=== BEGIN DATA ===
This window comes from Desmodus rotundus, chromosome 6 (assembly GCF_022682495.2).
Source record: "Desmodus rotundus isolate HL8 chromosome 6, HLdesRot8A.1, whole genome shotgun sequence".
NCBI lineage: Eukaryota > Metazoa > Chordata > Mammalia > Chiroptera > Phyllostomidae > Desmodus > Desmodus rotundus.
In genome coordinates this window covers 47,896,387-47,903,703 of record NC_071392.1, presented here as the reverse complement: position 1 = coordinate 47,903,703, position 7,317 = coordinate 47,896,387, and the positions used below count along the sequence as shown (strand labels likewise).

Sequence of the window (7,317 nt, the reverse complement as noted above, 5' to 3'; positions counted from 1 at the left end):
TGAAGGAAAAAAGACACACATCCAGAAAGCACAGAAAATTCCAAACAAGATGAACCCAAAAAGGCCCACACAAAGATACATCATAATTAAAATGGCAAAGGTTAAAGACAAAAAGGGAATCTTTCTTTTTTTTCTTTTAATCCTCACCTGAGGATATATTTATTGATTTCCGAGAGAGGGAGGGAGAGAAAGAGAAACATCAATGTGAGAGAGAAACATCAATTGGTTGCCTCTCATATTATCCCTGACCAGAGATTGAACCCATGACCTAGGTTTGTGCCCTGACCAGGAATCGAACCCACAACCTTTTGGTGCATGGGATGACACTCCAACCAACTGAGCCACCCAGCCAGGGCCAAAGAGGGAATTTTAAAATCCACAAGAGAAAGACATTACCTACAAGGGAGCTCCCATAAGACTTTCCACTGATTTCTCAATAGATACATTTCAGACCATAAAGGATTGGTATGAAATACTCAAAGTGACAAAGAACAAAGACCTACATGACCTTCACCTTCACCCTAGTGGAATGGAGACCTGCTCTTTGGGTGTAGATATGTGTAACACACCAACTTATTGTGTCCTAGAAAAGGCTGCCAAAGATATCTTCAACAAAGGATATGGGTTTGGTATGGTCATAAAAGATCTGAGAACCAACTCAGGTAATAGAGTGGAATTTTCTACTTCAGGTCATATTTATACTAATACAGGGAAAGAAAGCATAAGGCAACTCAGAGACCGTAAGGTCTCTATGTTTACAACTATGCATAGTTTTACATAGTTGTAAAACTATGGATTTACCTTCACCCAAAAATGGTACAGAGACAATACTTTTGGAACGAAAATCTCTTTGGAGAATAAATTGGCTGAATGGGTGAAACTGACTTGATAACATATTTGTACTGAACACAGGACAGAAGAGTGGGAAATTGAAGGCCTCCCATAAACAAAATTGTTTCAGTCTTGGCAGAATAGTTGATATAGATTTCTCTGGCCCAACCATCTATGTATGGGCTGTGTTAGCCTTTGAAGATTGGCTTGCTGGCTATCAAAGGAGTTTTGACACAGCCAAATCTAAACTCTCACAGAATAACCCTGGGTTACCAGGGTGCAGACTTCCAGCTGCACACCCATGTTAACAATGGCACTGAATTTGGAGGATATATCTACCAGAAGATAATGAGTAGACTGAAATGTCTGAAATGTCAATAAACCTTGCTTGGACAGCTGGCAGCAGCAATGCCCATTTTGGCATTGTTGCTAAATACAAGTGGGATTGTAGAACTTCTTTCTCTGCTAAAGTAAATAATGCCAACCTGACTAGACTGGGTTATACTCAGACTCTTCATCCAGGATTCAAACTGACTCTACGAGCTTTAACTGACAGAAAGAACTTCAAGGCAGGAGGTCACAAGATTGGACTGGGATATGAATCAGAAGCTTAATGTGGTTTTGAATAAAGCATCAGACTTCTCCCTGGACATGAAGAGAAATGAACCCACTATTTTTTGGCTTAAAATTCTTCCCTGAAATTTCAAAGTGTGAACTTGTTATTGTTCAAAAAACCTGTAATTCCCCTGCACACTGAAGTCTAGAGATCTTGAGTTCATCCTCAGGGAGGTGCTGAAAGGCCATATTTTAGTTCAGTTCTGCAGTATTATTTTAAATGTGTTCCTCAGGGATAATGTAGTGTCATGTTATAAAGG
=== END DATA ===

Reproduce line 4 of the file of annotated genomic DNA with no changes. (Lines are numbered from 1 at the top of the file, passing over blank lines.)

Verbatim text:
In genome coordinates this window covers 47,896,387-47,903,703 of record NC_071392.1, presented here as the reverse complement: position 1 = coordinate 47,903,703, position 7,317 = coordinate 47,896,387, and the positions used below count along the sequence as shown (strand labels likewise).